Nigeria’s Coordinating Minister of the Economy and Finance Minister, Dr. Ngozi Okonjo-Iweala, who is in the race for the World Bank Presidency, will face the panel of interviewers at the bank’s headquarters in Washington DC Monday.
She is in the race with Colombian national and professor at Columbia University, Jose Antonio Ocampo, who will take his turn tomorrow and Dr. Jim Yong Kim - a Korean-American Physician, nominated by the United States - whose interview session has been scheduled for Wednesday.
A presidency source said given the torrent of support that had poured in for Okonjo-Iweala, she had been encouraged to move on and had vowed to fight to the end.
The source said: “This is a historic battle because this is the first time in over six decades, American domination is being challenged and the developing world is being considered and supported by the leading light of the western world.”
Okonjo-Iweala has been widely acclaimed to be the most qualified candidate for the multilateral development institution’s top position and has been endorsed by various globally respected newspapers.
Meanwhile, the House of Representatives Committee on Foreign Affairs Sunday charged Nigerian envoys in various countries across the world to build diplomatic support for Okonjo-Iweala.
Chairman of the Foreign Affairs Committee, Hon. Nnenna Elendu-Ukeje, said that as representatives of the government and people of Nigeria abroad, the envoys have a duty to intensify the lobby for Okonjo-Iweala to get the highly rated job at the World Bank.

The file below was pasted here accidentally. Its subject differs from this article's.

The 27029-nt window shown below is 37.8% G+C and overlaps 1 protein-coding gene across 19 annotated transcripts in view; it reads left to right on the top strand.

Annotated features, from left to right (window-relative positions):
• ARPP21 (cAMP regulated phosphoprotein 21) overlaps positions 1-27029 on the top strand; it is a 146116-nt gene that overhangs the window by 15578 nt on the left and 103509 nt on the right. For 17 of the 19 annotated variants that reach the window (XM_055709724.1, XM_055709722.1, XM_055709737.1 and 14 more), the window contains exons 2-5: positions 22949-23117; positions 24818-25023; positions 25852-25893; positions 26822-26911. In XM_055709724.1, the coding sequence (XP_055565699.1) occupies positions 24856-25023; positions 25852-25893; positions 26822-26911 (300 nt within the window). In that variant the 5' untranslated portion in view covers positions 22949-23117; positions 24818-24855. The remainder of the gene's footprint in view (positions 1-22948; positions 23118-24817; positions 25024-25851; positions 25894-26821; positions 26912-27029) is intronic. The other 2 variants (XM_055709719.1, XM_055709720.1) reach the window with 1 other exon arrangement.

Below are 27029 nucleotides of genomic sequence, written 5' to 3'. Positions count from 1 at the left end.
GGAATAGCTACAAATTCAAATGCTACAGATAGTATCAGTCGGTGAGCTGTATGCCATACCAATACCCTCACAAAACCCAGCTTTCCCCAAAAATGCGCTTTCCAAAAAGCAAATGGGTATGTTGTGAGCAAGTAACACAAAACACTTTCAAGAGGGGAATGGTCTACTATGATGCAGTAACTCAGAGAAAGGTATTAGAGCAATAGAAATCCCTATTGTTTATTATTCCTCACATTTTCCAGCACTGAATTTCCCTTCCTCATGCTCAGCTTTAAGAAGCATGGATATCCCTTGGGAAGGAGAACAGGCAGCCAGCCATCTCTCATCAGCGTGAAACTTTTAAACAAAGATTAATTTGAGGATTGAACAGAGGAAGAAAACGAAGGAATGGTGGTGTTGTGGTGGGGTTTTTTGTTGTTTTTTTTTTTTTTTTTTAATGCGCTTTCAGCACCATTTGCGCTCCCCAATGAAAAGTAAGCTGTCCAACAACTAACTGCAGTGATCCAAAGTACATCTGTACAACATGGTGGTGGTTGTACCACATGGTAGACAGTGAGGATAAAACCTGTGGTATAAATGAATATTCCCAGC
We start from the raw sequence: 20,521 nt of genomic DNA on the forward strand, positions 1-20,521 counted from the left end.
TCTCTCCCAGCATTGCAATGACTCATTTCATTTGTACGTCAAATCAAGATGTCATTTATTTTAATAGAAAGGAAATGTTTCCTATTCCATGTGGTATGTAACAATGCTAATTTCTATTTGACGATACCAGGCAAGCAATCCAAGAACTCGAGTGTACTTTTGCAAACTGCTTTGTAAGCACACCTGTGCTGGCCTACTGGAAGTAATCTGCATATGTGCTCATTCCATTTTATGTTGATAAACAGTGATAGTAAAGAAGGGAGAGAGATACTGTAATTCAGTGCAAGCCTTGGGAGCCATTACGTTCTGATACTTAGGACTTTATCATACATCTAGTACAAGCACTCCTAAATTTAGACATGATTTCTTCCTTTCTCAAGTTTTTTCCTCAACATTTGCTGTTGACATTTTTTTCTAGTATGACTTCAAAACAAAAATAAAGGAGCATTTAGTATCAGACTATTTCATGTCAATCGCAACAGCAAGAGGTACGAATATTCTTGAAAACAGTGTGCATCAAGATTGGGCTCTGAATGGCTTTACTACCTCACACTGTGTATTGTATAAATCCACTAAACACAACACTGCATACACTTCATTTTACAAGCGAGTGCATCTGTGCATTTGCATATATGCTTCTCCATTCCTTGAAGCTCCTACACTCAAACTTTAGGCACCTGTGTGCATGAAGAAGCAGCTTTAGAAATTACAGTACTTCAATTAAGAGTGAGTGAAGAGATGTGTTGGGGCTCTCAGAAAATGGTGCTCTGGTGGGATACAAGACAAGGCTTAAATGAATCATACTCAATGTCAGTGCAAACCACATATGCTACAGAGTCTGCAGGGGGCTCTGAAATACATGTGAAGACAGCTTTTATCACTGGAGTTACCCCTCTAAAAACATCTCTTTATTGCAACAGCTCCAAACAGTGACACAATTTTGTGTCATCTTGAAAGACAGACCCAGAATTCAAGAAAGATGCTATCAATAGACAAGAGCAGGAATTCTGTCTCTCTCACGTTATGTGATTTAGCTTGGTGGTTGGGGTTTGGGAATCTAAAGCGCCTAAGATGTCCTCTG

Elendu-Ukeje told journalists that part of the reason Nigeria established diplomatic missions in several countries was to use them to constructively engage them in furtherance of Nigeria's economic and political interests.
According to her, diplomatic postings were meant to select the best hands that could use the diplomatic platform to advance the aspirations of Nigeria on a number of issues including Foreign Direct Investments (FDI).
"One of our aspirations within Nigeria today is to see one of ours heading the World Bank and I believe that since it is something that goes with horse trading, with a lot of countries, we will need to get across to other countries and rally support for her.
“I know that Africa has already endorsed her but of course we only have 19 votes as a continent. I know that we have missions in many countries and I believe Nigerian missions abroad would do their best in this regard,” she said.
The three-way fight between Okonjo-Iweala, Ocampo and Kim, is attracting increasingly passionate comment from candidates' supporters. It has also shone a light on the way the World Bank chooses its head.
The US, which is the bank's largest shareholder, has always picked the bank's president. The country, Europe and Japan have 54 per cent of the votes.
Under an informal arrangement, in return, Europe appoints a European as head of the International Monetary Fund (IMF), a sister Bretton Woods institution. It is currently run by Frenchwoman, Christine Lagarde.
Emerging economies have become increasingly unhappy with this system and are pushing for change.
The leaders of Russia, Brazil, China, India and South Africa recently called for a review of that weighted voting system.
The nations, sometimes referred to as the BRICS countries, are working to choose a joint candidate, according to the Brazilian Finance Minister, Guido Mantega.